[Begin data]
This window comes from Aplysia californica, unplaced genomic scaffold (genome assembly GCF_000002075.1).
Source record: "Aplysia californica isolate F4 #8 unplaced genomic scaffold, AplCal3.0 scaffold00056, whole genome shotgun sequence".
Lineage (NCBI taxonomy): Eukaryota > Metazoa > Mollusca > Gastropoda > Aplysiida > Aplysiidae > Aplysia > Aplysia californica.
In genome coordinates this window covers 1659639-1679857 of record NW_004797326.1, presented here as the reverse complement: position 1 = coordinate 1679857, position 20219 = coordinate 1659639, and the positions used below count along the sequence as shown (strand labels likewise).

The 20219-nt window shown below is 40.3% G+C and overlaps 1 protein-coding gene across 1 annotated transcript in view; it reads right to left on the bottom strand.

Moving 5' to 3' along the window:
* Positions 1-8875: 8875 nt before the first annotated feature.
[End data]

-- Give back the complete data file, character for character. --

This window comes from Aplysia californica, unplaced genomic scaffold (genome assembly GCF_000002075.1).
Source record: "Aplysia californica isolate F4 #8 unplaced genomic scaffold, AplCal3.0 scaffold00056, whole genome shotgun sequence".
Lineage (NCBI taxonomy): Eukaryota > Metazoa > Mollusca > Gastropoda > Aplysiida > Aplysiidae > Aplysia > Aplysia californica.
In genome coordinates this window covers 1659639-1679857 of record NW_004797326.1, presented here as the reverse complement: position 1 = coordinate 1679857, position 20219 = coordinate 1659639, and the positions used below count along the sequence as shown (strand labels likewise).

The 20219-nt window shown below is 40.3% G+C and overlaps 1 protein-coding gene across 1 annotated transcript in view; it reads right to left on the bottom strand.

Moving 5' to 3' along the window:
* Positions 1-8875: 8875 nt before the first annotated feature.